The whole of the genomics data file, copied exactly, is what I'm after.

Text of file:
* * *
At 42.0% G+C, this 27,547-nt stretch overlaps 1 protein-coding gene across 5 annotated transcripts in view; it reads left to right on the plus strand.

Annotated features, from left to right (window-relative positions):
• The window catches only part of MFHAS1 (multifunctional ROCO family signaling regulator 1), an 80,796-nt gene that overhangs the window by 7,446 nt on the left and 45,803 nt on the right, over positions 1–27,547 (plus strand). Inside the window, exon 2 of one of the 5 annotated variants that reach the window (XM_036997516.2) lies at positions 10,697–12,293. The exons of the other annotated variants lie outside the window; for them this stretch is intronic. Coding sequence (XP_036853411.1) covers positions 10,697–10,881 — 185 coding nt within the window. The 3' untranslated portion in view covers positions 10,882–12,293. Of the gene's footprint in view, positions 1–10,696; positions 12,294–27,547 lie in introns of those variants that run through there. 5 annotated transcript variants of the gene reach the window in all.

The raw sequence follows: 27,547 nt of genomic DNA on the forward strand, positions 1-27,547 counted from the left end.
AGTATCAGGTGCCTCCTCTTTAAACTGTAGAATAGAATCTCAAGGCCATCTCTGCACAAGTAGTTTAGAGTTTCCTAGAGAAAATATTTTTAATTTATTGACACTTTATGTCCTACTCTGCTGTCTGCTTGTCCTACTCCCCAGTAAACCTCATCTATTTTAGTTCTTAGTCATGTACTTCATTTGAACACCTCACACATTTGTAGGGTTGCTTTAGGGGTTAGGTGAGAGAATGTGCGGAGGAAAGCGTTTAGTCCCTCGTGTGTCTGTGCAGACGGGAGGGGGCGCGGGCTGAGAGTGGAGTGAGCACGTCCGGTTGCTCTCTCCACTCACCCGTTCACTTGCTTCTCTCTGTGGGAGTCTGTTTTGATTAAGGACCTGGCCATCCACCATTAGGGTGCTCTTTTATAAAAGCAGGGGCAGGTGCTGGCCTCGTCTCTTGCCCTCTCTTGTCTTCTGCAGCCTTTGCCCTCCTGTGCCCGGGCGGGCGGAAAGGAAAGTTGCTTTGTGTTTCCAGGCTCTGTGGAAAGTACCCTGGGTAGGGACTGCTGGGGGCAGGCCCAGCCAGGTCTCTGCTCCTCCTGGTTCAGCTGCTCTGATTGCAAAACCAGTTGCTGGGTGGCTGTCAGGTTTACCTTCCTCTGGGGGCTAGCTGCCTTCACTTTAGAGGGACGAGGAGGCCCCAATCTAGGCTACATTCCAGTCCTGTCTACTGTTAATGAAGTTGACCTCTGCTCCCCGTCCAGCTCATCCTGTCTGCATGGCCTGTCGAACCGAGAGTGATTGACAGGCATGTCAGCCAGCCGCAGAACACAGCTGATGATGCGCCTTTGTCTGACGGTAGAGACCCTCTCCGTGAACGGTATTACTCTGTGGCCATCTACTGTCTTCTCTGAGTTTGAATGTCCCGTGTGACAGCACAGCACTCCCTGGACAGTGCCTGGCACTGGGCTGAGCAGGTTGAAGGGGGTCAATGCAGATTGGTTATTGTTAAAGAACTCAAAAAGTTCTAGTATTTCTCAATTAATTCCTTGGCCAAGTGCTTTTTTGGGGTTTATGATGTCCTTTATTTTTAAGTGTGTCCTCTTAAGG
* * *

At 42.0% G+C, this 27,547-nt stretch overlaps 1 protein-coding gene across 5 annotated transcripts in view; it reads left to right on the plus strand.

Annotated features, from left to right (window-relative positions):
• The window catches only part of MFHAS1 (multifunctional ROCO family signaling regulator 1), an 80,796-nt gene that overhangs the window by 7,446 nt on the left and 45,803 nt on the right, over positions 1–27,547 (plus strand). Inside the window, exon 2 of one of the 5 annotated variants that reach the window (XM_036997516.2) lies at positions 10,697–12,293. The exons of the other annotated variants lie outside the window; for them this stretch is intronic. Coding sequence (XP_036853411.1) covers positions 10,697–10,881 — 185 coding nt within the window. The 3' untranslated portion in view covers positions 10,882–12,293. Of the gene's footprint in view, positions 1–10,696; positions 12,294–27,547 lie in introns of those variants that run through there. 5 annotated transcript variants of the gene reach the window in all.

The raw sequence follows: 27,547 nt of genomic DNA on the forward strand, positions 1-27,547 counted from the left end.
AGTATCAGGTGCCTCCTCTTTAAACTGTAGAATAGAATCTCAAGGCCATCTCTGCACAAGTAGTTTAGAGTTTCCTAGAGAAAATATTTTTAATTTATTGACACTTTATGTCCTACTCTGCTGTCTGCTTGTCCTACTCCCCAGTAAACCTCATCTATTTTAGTTCTTAGTCATGTACTTCATTTGAACACCTCACACATTTGTAGGGTTGCTTTAGGGGTTAGGTGAGAGAATGTGCGGAGGAAAGCGTTTAGTCCCTCGTGTGTCTGTGCAGACGGGAGGGGGCGCGGGCTGAGAGTGGAGTGAGCACGTCCGGTTGCTCTCTCCACTCACCCGTTCACTTGCTTCTCTCTGTGGGAGTCTGTTTTGATTAAGGACCTGGCCATCCACCATTAGGGTGCTCTTTTATAAAAGCAGGGGCAGGTGCTGGCCTCGTCTCTTGCCCTCTCTTGTCTTCTGCAGCCTTTGCCCTCCTGTGCCCGGGCGGGCGGAAAGGAAAGTTGCTTTGTGTTTCCAGGCTCTGTGGAAAGTACCCTGGGTAGGGACTGCTGGGGGCAGGCCCAGCCAGGTCTCTGCTCCTCCTGGTTCAGCTGCTCTGATTGCAAAACCAGTTGCTGGGTGGCTGTCAGGTTTACCTTCCTCTGGGGGCTAGCTGCCTTCACTTTAGAGGGACGAGGAGGCCCCAATCTAGGCTACATTCCAGTCCTGTCTACTGTTAATGAAGTTGACCTCTGCTCCCCGTCCAGCTCATCCTGTCTGCATGGCCTGTCGAACCGAGAGTGATTGACAGGCATGTCAGCCAGCCGCAGAACACAGCTGATGATGCGCCTTTGTCTGACGGTAGAGACCCTCTCCGTGAACGGTATTACTCTGTGGCCATCTACTGTCTTCTCTGAGTTTGAATGTCCCGTGTGACAGCACAGCACTCCCTGGACAGTGCCTGGCACTGGGCTGAGCAGGTTGAAGGGGGTCAATGCAGATTGGTTATTGTTAAAGAACTCAAAAAGTTCTAGTATTTCTCAATTAATTCCTTGGCCAAGTGCTTTTTTGGGGTTTATGATGTCCTTTATTTTTAAGTGTGTCCTCTTAAGG